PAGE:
How Noise Pollution Can Affect Us

How Noise Pollution Can Affect Us

As you sit in the quiet of your own home, what can you hear right now? Is it just the twittering of soft bird sounds or maybe the slow flow of nearby traffic? There might be some construction noise in the distance or a lawnmower buzzing away next door.

For many people, their surroundings are not as silent as they would like them to be. Much of the world’s population is now dealing with substantial exposure to unnecessary noise from their environment. What do you do when you’re exposed, and what can you do to protect your hearing?

How noise can pollute your neighborhood

While residents of very noisy communities may be disturbed by continuous noise intrusion into their homes, what they may not realize is that this form of pollution, much like air and water pollution, may have a lasting impact on their wellbeing. Here are several ways that noise pollution can impact your health. 

An increased risk of hearing loss: It has long been established that high noise levels lead to hearing loss. Although the level of sound above which damage may occur is widely recognized as 85 dB (decibels), the damage threshold is lower when exposed for a longer duration, and the EPA recommends a decibel limit of 55 dB for 24 hours. For your reference, the average hairdryer noise level is 70 dB.

Increased stress: The continuous stream of unwanted sound often disturbs sleep and adds stress to our lives, activating our body’s fight or flight response and increasing blood pressure levels. Researchers have now associated noise pollution with heart problems like heart disease and hypertension. Approximately 3 percent of Europe’s heart disease can be linked to long-term exposure to road noise, according to the World Health Organization.

Psychological effects: People living in noisy environments show higher stress levels, anxiety, nervousness, and exhaustion. Research also indicates that growing up in high noise pollution has a profoundly detrimental impact on children’s growth, including language learning for an infant.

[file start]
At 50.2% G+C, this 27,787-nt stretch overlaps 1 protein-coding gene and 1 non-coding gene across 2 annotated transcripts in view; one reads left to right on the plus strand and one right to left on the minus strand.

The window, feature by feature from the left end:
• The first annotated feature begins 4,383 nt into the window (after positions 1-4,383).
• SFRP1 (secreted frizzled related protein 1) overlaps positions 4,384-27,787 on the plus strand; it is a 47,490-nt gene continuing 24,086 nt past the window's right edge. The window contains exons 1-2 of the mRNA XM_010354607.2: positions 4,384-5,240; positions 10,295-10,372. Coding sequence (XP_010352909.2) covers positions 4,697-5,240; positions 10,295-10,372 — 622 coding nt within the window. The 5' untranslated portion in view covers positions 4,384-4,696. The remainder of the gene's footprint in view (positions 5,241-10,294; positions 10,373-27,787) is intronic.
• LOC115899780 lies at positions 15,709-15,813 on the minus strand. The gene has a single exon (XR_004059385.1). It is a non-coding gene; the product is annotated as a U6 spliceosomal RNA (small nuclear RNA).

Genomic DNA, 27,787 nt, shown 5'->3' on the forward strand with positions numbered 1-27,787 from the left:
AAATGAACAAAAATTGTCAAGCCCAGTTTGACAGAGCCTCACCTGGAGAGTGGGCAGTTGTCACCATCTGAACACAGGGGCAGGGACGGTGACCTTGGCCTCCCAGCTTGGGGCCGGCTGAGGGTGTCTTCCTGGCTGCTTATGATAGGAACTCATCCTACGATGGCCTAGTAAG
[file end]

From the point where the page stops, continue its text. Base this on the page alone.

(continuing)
What cities can do to protect against noise pollution

Since noise pollution is a problem that happens everywhere, from the streets to our homes to the restaurants and shops that we regularly visit – concerted efforts are required to tackle it. 

Noise pollution is still, for the most part, a largely overlooked issue not often addressed by local authorities or leaders, even though this is gradually changing. Some cities are in the process of taking steps to protect against noise emissions by releasing maximums of one-hour average noise levels at certain hours for specific events. It’s not enough, but it’s a start. 

Such laws are hard to enforce, however. Some city-based groups are working to help raise public awareness of noise pollution and implore local businesses to reduce their operations’ noise rates and provide urban residents with noise relief.

Protecting yourself and those you love from noise pollution

There are strict noise emission standards in most US suburban areas. These involve hours of stillness, usually from 10 p.m. to 7 a.m., during which time noise must be kept as low as possible. To track illegal noise pollution occurring during the night, you should contact your local law enforcement.

On a more long-term basis, you can make a few adjustments to your property to help dampen the noise: 

  • Create a fence around your yard to shield yourself from daytime noise emissions and serve as a sound barrier from unwanted noise. 
  • Plant plenty of trees or shrubs in your yard, because they will not only look beautiful but absorb unwanted sounds as well. 
  • Another alternative is to install a water feature such as a fountain in your yard, which will serve as white noise to block out background noise.
  • Try dampening noise from the inside by adding carpets in the bedrooms and drapes on the walls. You can also place foam under speakers to soften their sounds. 
  • Finally, try to maintain a quiet home environment if you can. This includes keeping music and TV levels down.

UpState Hearing Instruments

Merely being aware of noise levels in your community will help you understand what you can do about it. If you take the time to evaluate your hearing health needs and take action to protect your hearing, your overall physical and mental health will benefit. If you’ve noticed a change in your hearing, contact us today to set up an appointment!

Kenneth H. Wood, BC-HIS
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